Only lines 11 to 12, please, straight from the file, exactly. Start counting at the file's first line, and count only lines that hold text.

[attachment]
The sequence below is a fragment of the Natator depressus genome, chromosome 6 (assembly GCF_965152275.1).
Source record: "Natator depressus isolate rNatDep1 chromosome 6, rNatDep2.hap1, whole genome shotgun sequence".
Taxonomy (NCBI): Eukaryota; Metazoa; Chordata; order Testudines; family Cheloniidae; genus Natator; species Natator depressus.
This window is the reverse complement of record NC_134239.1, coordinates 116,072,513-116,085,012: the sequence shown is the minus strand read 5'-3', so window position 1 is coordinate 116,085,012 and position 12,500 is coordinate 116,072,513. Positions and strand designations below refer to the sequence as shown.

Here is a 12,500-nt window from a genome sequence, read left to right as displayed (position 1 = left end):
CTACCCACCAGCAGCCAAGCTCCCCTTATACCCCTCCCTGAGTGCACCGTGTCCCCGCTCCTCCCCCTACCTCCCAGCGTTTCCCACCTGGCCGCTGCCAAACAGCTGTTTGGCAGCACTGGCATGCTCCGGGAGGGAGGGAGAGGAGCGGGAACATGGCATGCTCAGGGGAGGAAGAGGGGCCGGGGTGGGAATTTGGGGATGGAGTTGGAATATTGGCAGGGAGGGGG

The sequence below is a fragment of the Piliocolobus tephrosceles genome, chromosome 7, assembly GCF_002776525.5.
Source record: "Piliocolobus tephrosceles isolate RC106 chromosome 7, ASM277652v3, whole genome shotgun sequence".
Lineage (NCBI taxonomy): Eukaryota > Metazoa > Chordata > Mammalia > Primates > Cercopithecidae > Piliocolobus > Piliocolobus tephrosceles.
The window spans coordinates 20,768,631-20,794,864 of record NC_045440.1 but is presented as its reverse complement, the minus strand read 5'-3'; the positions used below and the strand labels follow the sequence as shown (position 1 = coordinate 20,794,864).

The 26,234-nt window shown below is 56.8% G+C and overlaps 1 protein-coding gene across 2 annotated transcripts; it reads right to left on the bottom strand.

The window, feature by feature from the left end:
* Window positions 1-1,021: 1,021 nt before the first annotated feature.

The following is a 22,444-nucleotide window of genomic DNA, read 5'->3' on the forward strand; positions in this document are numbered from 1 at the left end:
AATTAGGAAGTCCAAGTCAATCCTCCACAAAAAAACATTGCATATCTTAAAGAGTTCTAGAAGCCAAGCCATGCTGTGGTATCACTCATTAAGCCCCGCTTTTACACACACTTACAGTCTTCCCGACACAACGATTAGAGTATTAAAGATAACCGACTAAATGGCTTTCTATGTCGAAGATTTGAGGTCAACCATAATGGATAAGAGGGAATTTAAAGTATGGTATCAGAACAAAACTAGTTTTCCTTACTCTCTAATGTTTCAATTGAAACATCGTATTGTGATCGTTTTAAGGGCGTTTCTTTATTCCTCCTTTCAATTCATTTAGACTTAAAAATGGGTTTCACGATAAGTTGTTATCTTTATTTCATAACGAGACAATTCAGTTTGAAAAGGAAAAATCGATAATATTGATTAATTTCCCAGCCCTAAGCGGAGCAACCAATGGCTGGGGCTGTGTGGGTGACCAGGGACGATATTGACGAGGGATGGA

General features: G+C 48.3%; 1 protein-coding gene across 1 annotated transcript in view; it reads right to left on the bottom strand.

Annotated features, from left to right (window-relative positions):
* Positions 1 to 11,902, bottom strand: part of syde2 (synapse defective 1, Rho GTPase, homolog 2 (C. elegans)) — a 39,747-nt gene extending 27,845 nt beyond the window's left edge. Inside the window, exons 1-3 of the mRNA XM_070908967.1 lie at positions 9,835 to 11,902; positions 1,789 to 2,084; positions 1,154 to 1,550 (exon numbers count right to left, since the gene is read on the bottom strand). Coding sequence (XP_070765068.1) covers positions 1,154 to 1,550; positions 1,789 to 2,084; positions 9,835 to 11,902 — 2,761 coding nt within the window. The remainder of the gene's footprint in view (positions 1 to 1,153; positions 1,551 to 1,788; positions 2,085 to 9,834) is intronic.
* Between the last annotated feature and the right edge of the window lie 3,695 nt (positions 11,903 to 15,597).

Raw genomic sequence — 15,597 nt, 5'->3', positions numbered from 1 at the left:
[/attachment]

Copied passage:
The 26,234-nt window shown below is 56.8% G+C and overlaps 1 protein-coding gene across 2 annotated transcripts; it reads right to left on the bottom strand.

The window, feature by feature from the left end: